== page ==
One of the cornerstones of the psychology of violence is that victims believe that they can’t do something right. This mentality is ingrained externally into them, but they assume responsibility for it, thinking that they might eventually change the scenario by changing their concepts, emotions, or actions.

Even after the scenario gets excruciatingly horrible, and often not even then, victims will not actively label it as ‘abuse’ to what’s occurring to them. They will genuinely think that they’re the only ones with the issue, that they are the ones at fault, that they are the ones who do not conform, that they are the ones who say, do, believe, or feel bad things.

A primary way offenders achieve this goal is by using selection bias knowingly or implicitly. All cases of their victims performing commendable things are overlooked or diminished while emphasizing all their victims’ incidents performing actions that credibly warrant scrutiny or liability. We are all individuals, and over the entire life course, we all execute numerous actions from both groups.

In times of negative thoughts, feelings, and actions, even the finest among us lose sight, and even the worst among us spring up with positive thoughts, feelings, and acts on occasions. So for perpetrators, it’s merely a matter of concentrating all the emphasis on what their targets are doing incorrectly and not paying much attention to what their victims are doing good over the weeks, months, or even years before the victims themselves begin to accept this preconceived narrative, a tale where they’re imperfect, evil, worthless.

Another way perpetrators achieve the aim of making their victims believe they can’t do something right is by ingraining conflicting signals about acceptable habits, a kind of curse if you do curse if you don’t the situation. The victims laugh too much one day and don’t laugh the next day sufficiently. They’re quite stubborn one day, they’re too modest the next. They are also communicative one day and too reserved the next day.

Not only can abusers build confusion with the above tactics and many more like them to retain power, which is what all violence is about, but they often shift the blame for what is happening wrong in the relationship away from themselves and onto their victims. These victims lack the requisite insight to acknowledge pointing fingers where most of the issues originate, which would be with the violence itself and the offender handing it out.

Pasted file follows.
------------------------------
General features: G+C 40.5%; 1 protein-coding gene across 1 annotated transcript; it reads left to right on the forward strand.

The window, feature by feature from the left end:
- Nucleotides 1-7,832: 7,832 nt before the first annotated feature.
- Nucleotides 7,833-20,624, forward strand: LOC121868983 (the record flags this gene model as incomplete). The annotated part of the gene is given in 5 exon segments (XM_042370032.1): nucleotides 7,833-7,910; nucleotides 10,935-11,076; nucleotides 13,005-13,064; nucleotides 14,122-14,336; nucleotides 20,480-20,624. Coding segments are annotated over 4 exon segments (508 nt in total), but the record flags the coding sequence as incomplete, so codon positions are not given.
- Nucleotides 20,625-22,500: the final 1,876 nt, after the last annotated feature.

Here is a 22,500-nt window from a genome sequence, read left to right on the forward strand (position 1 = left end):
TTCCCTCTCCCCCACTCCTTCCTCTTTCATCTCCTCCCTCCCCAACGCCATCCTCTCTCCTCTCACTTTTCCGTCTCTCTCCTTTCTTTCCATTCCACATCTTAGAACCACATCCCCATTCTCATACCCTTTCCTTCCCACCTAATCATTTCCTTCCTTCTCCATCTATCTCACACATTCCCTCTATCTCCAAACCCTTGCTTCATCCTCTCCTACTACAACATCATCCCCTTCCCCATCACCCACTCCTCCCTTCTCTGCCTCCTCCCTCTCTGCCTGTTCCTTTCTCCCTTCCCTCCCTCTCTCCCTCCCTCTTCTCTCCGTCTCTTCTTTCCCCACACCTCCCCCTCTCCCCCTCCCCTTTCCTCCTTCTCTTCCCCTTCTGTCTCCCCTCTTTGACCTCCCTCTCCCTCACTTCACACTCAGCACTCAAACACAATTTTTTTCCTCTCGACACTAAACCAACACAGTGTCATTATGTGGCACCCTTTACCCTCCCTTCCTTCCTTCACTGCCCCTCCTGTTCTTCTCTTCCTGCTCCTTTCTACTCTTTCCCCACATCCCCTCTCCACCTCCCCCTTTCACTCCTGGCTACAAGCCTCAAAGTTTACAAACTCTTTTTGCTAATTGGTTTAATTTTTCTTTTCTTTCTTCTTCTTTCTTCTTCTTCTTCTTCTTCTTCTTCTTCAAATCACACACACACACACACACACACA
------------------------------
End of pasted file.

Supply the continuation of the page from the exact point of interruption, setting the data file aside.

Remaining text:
Words you need to hear when you feel this way.

It’s tough becoming an adult. It is stressful to try to achieve anything. Take some deep breaths. Being your greatest, the worse critic, it’s too natural to believe that what you’re doing is not perfect. To equate yourself and set yourself low to someone else before you can even think of getting yourself up.

It seems like often you don’t relate your successes to the failures of other individuals.

You are human; even you are permitted to make errors. You are encouraged to fail, and with these struggles, you are encouraged to learn.

You might not feel like you’re a great quality friend, you can’t find the right relationships, you find times when you’re struggling at work or school, and there are times when you wake up, but you wouldn’t want to get out of bed since you’re wondering, “Truly, what’s the point?”

Even on your darkest days, I assure you someone is struggling with the very same issues. You have to start giving more praise than you do to yourself. Before you would ask others to do, you have to believe in yourself initially. Get up every morning and pull yourself up instead of throwing yourself down. Find something positive and recall those attributes for yourself. 

Life is just what you create of it, and you would leave out too much if you’re always bringing yourself down.

For those people who repeatedly tell you that all you do and decide is incorrect, so what? Everybody is so eager to cast judgment on others and their actions without considering that someone is continuously influenced by the words they spew out of their mouth. You are you, and you are more than enough. 

The world and culture are continually evolving and trying to restrict you from adhering to a specific manner, and no one is prepared for the path. You were not born to fit into a frame.

I feel I can't do anything right (5 Tips to make it right)

Five tips to overcome this feeling

  • Reinterpret the question.